Environmental endocrine disrupting chemicals (EDCs), including pesticides and industrial chemicals, have been and are released into the environment producing deleterious effects on wildlife and humans. The effects observed in animal models after exposure during organogenesis correlate positively with an increased incidence of malformations of the male genital tract and of neoplasms and with the decreased sperm quality observed in European and US populations. Exposure to EDCs generates additional effects, such as alterations in male and female reproduction and changes in neuroendocrinology, behavior, metabolism and obesity, prostate cancer and thyroid and cardiovascular endocrinology. This Review highlights the carcinogenic properties of EDCs, with a special focus on bisphenol A. However, humans and wildlife are exposed to a mixture of EDCs that act contextually. To explain this mindboggling complexity will require the design of novel experimental approaches that integrate the effects of different doses of structurally different chemicals that act at different ages on different target tissues. The key to this complex problem lies in the adoption of mathematical modeling and computer simulations afforded by system biology approaches. Regardless, the data already amassed highlight the need for a public policy to reduce exposure to EDCs.
The embryo is an open system and the environment is a co-determinant of phenotypes, such that the embryo 'reads' environmental cues as a forecast of the postnatal environment
Hormones act as morphogens: extemporaneous exposure to even low doses of hormonally active chemicals increases the susceptibility to various diseases, including cancer
Neoplasia is a tissue-based disease caused by various deleterious exposures that interfere with the reciprocal communication between cells and between cells and their surrounding extracellular matrix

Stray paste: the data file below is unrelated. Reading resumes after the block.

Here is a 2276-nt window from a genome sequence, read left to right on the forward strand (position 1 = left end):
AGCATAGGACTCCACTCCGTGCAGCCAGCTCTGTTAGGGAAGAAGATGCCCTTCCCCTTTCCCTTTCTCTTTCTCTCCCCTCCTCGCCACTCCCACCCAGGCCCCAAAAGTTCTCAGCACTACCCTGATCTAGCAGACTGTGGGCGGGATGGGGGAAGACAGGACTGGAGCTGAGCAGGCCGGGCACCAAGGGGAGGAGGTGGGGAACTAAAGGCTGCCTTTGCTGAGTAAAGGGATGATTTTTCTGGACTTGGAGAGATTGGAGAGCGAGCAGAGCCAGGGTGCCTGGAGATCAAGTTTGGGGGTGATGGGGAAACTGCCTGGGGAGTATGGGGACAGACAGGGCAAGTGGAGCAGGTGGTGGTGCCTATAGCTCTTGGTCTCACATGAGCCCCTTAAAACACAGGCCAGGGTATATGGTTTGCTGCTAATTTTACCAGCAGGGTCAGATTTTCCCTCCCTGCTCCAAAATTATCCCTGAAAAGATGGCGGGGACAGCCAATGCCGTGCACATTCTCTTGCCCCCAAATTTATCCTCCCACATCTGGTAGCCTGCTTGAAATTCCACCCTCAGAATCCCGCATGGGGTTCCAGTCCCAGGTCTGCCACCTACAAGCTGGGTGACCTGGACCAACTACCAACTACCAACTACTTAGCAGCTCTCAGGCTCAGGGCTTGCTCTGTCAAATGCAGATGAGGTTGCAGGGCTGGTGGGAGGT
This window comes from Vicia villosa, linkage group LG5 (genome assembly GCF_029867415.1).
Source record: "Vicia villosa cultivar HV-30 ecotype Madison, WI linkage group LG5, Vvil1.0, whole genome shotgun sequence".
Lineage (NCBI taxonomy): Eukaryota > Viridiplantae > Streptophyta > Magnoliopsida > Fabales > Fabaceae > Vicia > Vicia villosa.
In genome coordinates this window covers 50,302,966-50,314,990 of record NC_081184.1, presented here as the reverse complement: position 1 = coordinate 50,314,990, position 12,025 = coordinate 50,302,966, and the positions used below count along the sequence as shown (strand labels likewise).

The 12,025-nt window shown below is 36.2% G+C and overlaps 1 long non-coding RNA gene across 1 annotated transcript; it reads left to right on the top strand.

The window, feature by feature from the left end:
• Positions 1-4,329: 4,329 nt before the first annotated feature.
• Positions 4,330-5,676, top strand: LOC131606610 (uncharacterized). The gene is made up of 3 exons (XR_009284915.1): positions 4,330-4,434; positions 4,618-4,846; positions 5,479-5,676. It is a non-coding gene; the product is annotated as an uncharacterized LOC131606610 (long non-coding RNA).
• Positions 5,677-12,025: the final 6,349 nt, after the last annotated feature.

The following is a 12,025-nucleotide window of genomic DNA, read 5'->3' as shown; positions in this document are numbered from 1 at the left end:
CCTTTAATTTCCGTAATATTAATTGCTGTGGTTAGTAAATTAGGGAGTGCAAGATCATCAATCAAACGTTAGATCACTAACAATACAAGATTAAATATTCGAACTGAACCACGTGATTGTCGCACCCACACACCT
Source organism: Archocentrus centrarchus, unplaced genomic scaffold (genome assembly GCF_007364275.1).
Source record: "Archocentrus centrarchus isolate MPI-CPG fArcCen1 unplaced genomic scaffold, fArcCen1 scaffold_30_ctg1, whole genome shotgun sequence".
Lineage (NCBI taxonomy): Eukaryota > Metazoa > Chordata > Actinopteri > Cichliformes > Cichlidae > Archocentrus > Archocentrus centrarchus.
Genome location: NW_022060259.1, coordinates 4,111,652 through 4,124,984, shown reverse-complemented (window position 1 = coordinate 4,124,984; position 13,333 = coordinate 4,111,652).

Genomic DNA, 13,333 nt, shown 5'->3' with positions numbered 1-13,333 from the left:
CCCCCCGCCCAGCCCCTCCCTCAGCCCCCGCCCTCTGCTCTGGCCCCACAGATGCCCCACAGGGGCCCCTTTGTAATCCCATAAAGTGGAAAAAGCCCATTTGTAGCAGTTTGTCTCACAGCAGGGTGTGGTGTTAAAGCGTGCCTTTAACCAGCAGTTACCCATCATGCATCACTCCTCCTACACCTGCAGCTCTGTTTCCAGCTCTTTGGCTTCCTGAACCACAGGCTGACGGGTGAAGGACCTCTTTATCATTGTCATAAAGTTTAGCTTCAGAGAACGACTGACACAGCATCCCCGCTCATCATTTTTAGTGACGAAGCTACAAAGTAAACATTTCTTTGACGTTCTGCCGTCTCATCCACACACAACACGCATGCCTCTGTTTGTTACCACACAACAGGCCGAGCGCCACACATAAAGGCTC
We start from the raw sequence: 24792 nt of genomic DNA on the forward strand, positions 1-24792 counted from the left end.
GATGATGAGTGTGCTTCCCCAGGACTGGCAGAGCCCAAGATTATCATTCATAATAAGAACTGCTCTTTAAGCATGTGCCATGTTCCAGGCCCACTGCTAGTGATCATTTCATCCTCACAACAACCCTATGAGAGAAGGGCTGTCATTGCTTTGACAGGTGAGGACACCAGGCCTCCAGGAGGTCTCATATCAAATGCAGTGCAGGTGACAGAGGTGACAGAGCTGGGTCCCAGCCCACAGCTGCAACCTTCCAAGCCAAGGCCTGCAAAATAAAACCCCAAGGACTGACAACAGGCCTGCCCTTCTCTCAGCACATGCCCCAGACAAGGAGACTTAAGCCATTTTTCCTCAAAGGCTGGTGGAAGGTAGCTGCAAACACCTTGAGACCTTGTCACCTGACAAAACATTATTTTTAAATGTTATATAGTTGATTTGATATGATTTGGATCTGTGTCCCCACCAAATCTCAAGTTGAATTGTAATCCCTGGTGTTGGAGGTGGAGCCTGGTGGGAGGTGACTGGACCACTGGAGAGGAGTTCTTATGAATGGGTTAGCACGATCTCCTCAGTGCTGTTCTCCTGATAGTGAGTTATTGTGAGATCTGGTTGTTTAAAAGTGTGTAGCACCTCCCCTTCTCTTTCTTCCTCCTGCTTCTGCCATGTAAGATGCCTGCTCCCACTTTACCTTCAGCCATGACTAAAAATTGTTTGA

The effects of developmental exposure to diethylstilbestrol observed in humans have been reproduced in rodent models; thus, rodents are relevant models for assessing the human toxicity of environmental endocrine disruptors
Endocrine disrupting chemicals act additively—their multiple and complex effects are dose-dependent and contextual; therefore, a systems biology approach should be adopted to tackle this complexity
Sufficient supporting data have been gathered on the deleterious effects of endocrine disrupting chemicals to warrant immediate action to decrease human and wildlife exposure to these agents
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This work was supported by grants from the Parsemus Foundation and the NIH (ES0150182, ES012301, ES08314 and ES018822). We are grateful to Cheryl Schaeberle and Michael Askenase for their excellent editorial assistance.
The authors declare no competing financial interests.
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Soto, A., Sonnenschein, C. Environmental causes of cancer: endocrine disruptors as carcinogens. Nat Rev Endocrinol 6, 363–370 (2010). https://doi.org/10.1038/nrendo.2010.87
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